For the word of God is alive and active. Sharper than any double-edged sword, it penetrates even to dividing soul and spirit, joints and marrow; it judges the thoughts and attitudes of the heart. ~Hebrews 4:12~
Sometimes I take for granted the power and beauty of the Scriptures. I recently finished a book that brought this home to me in an entertaining way: The Constantine Codex by Paul L. Maier.
In this novel, archeologists Jon and Shannon Weber uncover an ancient biblical manuscript containing the lost ending of Mark plus another letter from a New Testament author. At first, I couldn’t suspend my disbelief long enough to really get into the story. So I did some reading about The Dead Sea Scrolls, which were uncovered in 1947—during modern times—to remind myself that God’s world still holds many wonders and mysteries yet to be discovered.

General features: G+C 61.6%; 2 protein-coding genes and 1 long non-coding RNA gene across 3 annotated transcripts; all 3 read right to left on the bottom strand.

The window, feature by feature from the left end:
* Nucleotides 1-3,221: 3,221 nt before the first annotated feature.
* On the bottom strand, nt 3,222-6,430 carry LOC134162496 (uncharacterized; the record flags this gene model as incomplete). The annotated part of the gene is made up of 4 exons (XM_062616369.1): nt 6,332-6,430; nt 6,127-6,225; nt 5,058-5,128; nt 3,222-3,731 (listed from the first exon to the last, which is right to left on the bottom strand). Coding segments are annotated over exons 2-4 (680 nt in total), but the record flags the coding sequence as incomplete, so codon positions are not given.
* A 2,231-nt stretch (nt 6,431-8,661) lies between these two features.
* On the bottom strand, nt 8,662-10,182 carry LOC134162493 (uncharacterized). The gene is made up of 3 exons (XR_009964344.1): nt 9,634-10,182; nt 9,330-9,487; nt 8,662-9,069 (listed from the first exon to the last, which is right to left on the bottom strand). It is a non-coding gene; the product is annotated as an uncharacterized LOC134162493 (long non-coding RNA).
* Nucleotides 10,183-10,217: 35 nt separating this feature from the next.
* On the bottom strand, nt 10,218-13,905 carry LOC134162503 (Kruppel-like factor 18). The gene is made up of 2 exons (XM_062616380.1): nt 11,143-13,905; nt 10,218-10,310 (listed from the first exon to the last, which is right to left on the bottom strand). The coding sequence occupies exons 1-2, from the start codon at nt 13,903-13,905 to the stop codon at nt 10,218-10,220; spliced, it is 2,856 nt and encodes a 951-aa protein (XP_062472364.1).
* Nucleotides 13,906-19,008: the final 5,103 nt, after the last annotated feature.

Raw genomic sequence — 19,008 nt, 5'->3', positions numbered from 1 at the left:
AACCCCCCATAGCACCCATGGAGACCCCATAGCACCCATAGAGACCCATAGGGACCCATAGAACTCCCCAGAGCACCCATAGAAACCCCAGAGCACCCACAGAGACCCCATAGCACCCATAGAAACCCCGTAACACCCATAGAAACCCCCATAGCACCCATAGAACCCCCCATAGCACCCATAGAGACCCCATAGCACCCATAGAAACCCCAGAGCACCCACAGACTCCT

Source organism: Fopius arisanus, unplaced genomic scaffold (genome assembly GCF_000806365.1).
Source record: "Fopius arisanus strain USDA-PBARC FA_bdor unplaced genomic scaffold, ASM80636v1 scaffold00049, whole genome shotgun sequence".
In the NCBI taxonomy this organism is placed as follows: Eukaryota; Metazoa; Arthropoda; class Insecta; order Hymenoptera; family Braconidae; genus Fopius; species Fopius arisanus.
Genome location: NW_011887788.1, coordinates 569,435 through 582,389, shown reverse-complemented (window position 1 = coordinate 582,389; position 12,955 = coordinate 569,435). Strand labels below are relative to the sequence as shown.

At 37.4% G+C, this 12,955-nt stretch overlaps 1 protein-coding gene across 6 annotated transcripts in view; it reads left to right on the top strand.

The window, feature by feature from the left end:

The Constantine Codex is fast-paced, exciting, and informational. Since Jon Weber has friends all over the globe, the action takes place in exotic lands as well as here at home. And since he’s a Harvard professor, he and his colleagues are able to both explain the significance of the ancient texts and debate the merits of their faith systems as they do so. Somehow Jon ends up with a possible fatwa on his head, explores crypts with the help of a buddy from the Vatican, and yet finds time for romantic dinners with his beautiful wife Shannon, who actually found the codex to begin with.
I enjoyed the elements of this story that reminded me of a National Treasure type adventure set in Bible lands. But the scenes that spoke to me most were the ones where the Christian scholars read the codex to each other. Their reverence for the Word, their tears over the apostles’ courage in the face of death, their determination to defend the faith at all costs touched my heart. These fictional characters inspired me to make sure I haven’t lost my first love for God’s Word!
***I so appreciate Glass Road Public Relations providing my review copy of this novel. You can pick up your copy of The Constantine Codex here.